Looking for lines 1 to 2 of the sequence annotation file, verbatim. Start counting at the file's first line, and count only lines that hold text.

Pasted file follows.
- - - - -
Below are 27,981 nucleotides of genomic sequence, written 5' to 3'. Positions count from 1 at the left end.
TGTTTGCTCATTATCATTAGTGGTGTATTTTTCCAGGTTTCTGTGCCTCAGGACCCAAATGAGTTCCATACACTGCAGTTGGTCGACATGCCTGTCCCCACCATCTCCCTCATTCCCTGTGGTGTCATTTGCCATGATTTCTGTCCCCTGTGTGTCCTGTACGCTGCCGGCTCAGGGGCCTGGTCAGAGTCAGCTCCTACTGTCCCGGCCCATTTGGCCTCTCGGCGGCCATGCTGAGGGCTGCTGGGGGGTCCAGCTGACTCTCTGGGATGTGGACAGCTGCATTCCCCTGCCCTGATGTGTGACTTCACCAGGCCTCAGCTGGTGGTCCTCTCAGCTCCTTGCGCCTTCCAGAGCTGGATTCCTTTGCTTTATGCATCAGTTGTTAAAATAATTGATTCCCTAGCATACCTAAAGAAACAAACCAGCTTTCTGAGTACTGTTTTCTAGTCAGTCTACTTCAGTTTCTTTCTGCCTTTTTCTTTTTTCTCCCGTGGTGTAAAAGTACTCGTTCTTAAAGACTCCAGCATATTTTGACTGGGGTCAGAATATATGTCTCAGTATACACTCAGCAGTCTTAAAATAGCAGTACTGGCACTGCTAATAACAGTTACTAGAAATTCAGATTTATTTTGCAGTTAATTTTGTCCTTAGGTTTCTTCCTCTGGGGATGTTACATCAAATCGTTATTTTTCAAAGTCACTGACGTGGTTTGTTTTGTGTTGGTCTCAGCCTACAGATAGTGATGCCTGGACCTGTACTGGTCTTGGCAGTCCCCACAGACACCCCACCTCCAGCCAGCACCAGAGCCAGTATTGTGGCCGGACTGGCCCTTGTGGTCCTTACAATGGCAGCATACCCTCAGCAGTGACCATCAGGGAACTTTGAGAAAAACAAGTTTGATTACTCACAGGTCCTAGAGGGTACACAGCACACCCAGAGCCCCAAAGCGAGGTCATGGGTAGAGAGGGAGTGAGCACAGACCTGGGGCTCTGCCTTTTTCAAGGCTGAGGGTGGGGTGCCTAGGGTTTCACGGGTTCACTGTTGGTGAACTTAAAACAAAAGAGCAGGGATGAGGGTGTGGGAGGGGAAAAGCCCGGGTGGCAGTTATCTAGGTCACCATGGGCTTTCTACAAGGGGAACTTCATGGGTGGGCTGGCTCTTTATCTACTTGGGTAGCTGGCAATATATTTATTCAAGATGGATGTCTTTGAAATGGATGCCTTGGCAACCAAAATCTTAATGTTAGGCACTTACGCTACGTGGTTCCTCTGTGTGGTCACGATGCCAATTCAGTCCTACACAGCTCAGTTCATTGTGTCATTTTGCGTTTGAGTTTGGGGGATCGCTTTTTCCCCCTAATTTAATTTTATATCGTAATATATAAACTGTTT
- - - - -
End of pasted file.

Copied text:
Below are 27,981 nucleotides of genomic sequence, written 5' to 3'. Positions count from 1 at the left end.
TGTTTGCTCATTATCATTAGTGGTGTATTTTTCCAGGTTTCTGTGCCTCAGGACCCAAATGAGTTCCATACACTGCAGTTGGTCGACATGCCTGTCCCCACCATCTCCCTCATTCCCTGTGGTGTCATTTGCCATGATTTCTGTCCCCTGTGTGTCCTGTACGCTGCCGGCTCAGGGGCCTGGTCAGAGTCAGCTCCTACTGTCCCGGCCCATTTGGCCTCTCGGCGGCCATGCTGAGGGCTGCTGGGGGGTCCAGCTGACTCTCTGGGATGTGGACAGCTGCATTCCCCTGCCCTGATGTGTGACTTCACCAGGCCTCAGCTGGTGGTCCTCTCAGCTCCTTGCGCCTTCCAGAGCTGGATTCCTTTGCTTTATGCATCAGTTGTTAAAATAATTGATTCCCTAGCATACCTAAAGAAACAAACCAGCTTTCTGAGTACTGTTTTCTAGTCAGTCTACTTCAGTTTCTTTCTGCCTTTTTCTTTTTTCTCCCGTGGTGTAAAAGTACTCGTTCTTAAAGACTCCAGCATATTTTGACTGGGGTCAGAATATATGTCTCAGTATACACTCAGCAGTCTTAAAATAGCAGTACTGGCACTGCTAATAACAGTTACTAGAAATTCAGATTTATTTTGCAGTTAATTTTGTCCTTAGGTTTCTTCCTCTGGGGATGTTACATCAAATCGTTATTTTTCAAAGTCACTGACGTGGTTTGTTTTGTGTTGGTCTCAGCCTACAGATAGTGATGCCTGGACCTGTACTGGTCTTGGCAGTCCCCACAGACACCCCACCTCCAGCCAGCACCAGAGCCAGTATTGTGGCCGGACTGGCCCTTGTGGTCCTTACAATGGCAGCATACCCTCAGCAGTGACCATCAGGGAACTTTGAGAAAAACAAGTTTGATTACTCACAGGTCCTAGAGGGTACACAGCACACCCAGAGCCCCAAAGCGAGGTCATGGGTAGAGAGGGAGTGAGCACAGACCTGGGGCTCTGCCTTTTTCAAGGCTGAGGGTGGGGTGCCTAGGGTTTCACGGGTTCACTGTTGGTGAACTTAAAACAAAAGAGCAGGGATGAGGGTGTGGGAGGGGAAAAGCCCGGGTGGCAGTTATCTAGGTCACCATGGGCTTTCTACAAGGGGAACTTCATGGGTGGGCTGGCTCTTTATCTACTTGGGTAGCTGGCAATATATTTATTCAAGATGGATGTCTTTGAAATGGATGCCTTGGCAACCAAAATCTTAATGTTAGGCACTTACGCTACGTGGTTCCTCTGTGTGGTCACGATGCCAATTCAGTCCTACACAGCTCAGTTCATTGTGTCATTTTGCGTTTGAGTTTGGGGGATCGCTTTTTCCCCCTAATTTAATTTTATATCGTAATATATAAACTGTTT